“The effort is largely a waste. The people with votes don’t go to these showings. They send their relatives, friends, or servants. They have had enough of looking at pictures, and the voices of destiny are by no means inaudible in the Hollywood air. They have a brassy tone, but they are more than distinct.”All this is good democracy of a sort. We elect Congressmen and Presidents in much the same way, so why not actors, cameramen, writers, and all rest of the people who have to do with the making of pictures? If we permit noise, ballyhoo, and theater to influence us in the selection of the people who are to run the country, why should we object to the same methods in the selection of meritorious achievements in the film business? If we can huckster a President into the White House, why cannot we huckster the agonized Miss Joan Crawford or the hard and beautiful Miss Olivia de Havilland into possession of one of those golden statuettes which express the motion picture industry’s frantic desire to kiss itself on the back of its neck? The only answer I can think of is that the motion picture is an art. I say this with a very small voice. It is an inconsiderable statement and has a hard time not sounding a little ludicrous. Nevertheless it is a fact, not in the least diminished by the further facts that its ethos is so far pretty low and that its techniques are dominated by some pretty awful people.

“If you think most motion pictures are bad, which they are (including the foreign), find out from some initiate how they are made, and you will be astonished that any of them could be good. Making a fine motion picture is like painting “The Laughing Cavalier” in Macy’s basement, with a floorwalker to mix your colors for you. Of course most motion pictures are bad. Why wouldn’t they be?”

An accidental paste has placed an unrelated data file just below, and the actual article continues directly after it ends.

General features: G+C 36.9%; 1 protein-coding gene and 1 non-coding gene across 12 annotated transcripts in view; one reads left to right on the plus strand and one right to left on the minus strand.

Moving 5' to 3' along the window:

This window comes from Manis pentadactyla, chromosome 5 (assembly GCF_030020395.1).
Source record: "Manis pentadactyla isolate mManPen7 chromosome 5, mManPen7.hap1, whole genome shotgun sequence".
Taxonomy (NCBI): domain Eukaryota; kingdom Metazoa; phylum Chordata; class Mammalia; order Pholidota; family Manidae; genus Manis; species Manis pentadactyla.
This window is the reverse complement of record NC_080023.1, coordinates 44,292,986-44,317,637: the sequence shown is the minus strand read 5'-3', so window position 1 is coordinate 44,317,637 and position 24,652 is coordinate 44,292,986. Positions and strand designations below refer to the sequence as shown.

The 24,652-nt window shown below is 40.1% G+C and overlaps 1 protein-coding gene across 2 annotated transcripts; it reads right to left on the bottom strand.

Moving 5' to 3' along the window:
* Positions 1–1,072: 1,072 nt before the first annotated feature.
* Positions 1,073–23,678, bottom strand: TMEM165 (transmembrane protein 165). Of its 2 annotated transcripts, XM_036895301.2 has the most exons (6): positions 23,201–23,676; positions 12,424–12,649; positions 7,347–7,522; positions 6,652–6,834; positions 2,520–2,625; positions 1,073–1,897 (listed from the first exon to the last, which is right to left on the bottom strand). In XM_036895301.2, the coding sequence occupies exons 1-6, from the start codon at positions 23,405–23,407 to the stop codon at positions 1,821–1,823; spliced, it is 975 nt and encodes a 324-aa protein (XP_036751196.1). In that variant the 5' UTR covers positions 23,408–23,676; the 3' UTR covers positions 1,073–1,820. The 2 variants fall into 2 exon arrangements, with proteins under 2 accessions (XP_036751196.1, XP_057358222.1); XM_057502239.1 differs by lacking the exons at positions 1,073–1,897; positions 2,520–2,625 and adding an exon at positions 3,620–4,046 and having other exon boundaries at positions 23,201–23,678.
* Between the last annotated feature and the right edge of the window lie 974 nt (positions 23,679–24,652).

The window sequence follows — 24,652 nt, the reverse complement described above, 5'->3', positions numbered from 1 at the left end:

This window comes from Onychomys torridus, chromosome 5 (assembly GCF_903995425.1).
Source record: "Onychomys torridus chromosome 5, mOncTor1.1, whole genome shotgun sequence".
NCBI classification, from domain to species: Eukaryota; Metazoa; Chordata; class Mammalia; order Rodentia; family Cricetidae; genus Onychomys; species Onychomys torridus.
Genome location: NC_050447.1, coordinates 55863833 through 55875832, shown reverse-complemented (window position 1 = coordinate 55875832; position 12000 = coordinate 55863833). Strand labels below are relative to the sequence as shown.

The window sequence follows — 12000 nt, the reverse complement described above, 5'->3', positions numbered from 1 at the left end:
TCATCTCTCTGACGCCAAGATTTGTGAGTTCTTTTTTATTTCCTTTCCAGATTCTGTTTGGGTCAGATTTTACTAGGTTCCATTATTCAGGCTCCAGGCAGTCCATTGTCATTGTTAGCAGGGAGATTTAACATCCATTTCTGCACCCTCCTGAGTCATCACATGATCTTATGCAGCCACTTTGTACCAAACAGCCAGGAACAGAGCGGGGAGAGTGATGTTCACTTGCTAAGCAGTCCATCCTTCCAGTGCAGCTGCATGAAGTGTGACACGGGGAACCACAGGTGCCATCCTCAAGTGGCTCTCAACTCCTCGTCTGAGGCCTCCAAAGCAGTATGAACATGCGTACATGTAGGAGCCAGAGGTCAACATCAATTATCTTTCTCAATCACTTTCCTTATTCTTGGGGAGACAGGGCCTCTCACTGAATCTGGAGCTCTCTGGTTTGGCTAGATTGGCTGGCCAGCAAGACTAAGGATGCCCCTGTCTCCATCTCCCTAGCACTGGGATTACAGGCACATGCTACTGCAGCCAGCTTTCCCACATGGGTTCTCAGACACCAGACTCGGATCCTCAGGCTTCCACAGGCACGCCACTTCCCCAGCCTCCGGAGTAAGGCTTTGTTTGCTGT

~ Raymond Chandler, “Oscar Night In Hollywood,” 1948

“Film festivals, for those who don’t know, are not exactly the glitzy red carpet affairs you see on TV. Those do happen, but they’re a tiny part of the festival. The main part of any film festival are the thousands of people with festival passes hanging on lanyards beneath their anoraks, carrying brochures for movies you have never and will never hear of, desperately scrabbling to sell whatever movie it is to buyers from all over the world. Every hotel bar, every cafe, every restaurant is filled to the brim with these people, talking loudly about non-existent deals. The Brits are the worst because most of the British film industry, with a few honourable exceptions, are scam artists and chancers who move around from company to company failing to get anything good made and trying to cast Danny Dyer in anything that moves. I’m seeing guys here who I first met twenty years ago and who are still wearing the same clothes, doing the same job (albeit for a different company) and spinning the same line of bullshit about how THIS movie has Al Pacino or Meryl Streep or George Clooney attached and, whilst that last one didn’t work out, THIS ONE is going to be HUGE. As the day goes on, they start drinking and it all gets ugly and, well, that’s why I’m the guy walking through the Tiergarten with a camera taking pictures of frozen lakes and pretending this isn’t happening.

“Berlin is cool, though and I’ve been lucky to be doing meetings with some people who want to actually get things done. We’ll see what comes of it.”
~ Julian Simpson